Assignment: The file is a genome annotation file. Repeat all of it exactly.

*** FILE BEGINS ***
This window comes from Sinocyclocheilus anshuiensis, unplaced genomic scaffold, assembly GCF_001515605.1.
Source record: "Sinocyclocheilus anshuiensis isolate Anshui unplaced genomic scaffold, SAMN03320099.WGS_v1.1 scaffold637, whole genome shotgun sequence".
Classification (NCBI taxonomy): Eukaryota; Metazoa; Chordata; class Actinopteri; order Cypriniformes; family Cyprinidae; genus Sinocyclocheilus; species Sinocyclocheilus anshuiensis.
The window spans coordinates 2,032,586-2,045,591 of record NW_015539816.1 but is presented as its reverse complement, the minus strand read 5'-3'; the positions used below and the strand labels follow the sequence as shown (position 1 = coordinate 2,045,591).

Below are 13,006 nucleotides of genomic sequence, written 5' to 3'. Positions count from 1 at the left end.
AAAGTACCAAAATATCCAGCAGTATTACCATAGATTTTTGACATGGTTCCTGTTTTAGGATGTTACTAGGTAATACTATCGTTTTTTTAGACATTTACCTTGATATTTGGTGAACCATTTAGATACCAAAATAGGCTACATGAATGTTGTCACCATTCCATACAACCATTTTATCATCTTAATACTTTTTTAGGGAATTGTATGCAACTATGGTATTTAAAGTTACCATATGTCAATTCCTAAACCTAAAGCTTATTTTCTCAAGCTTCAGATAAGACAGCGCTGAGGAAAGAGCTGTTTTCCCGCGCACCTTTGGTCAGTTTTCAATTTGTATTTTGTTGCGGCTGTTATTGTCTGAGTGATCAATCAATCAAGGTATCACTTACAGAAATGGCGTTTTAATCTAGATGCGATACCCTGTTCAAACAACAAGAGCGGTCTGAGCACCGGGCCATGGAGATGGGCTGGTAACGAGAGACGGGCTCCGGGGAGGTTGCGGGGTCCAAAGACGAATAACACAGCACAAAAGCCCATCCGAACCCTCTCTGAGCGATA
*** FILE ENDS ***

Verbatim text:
This window comes from Sinocyclocheilus anshuiensis, unplaced genomic scaffold, assembly GCF_001515605.1.
Source record: "Sinocyclocheilus anshuiensis isolate Anshui unplaced genomic scaffold, SAMN03320099.WGS_v1.1 scaffold637, whole genome shotgun sequence".
Classification (NCBI taxonomy): Eukaryota; Metazoa; Chordata; class Actinopteri; order Cypriniformes; family Cyprinidae; genus Sinocyclocheilus; species Sinocyclocheilus anshuiensis.
The window spans coordinates 2,032,586-2,045,591 of record NW_015539816.1 but is presented as its reverse complement, the minus strand read 5'-3'; the positions used below and the strand labels follow the sequence as shown (position 1 = coordinate 2,045,591).

Below are 13,006 nucleotides of genomic sequence, written 5' to 3'. Positions count from 1 at the left end.
AAAGTACCAAAATATCCAGCAGTATTACCATAGATTTTTGACATGGTTCCTGTTTTAGGATGTTACTAGGTAATACTATCGTTTTTTTAGACATTTACCTTGATATTTGGTGAACCATTTAGATACCAAAATAGGCTACATGAATGTTGTCACCATTCCATACAACCATTTTATCATCTTAATACTTTTTTAGGGAATTGTATGCAACTATGGTATTTAAAGTTACCATATGTCAATTCCTAAACCTAAAGCTTATTTTCTCAAGCTTCAGATAAGACAGCGCTGAGGAAAGAGCTGTTTTCCCGCGCACCTTTGGTCAGTTTTCAATTTGTATTTTGTTGCGGCTGTTATTGTCTGAGTGATCAATCAATCAAGGTATCACTTACAGAAATGGCGTTTTAATCTAGATGCGATACCCTGTTCAAACAACAAGAGCGGTCTGAGCACCGGGCCATGGAGATGGGCTGGTAACGAGAGACGGGCTCCGGGGAGGTTGCGGGGTCCAAAGACGAATAACACAGCACAAAAGCCCATCCGAACCCTCTCTGAGCGATA